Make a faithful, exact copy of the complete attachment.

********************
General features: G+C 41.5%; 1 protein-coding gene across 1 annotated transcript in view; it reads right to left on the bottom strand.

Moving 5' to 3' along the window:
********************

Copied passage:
General features: G+C 41.5%; 1 protein-coding gene across 1 annotated transcript in view; it reads right to left on the bottom strand.

Moving 5' to 3' along the window: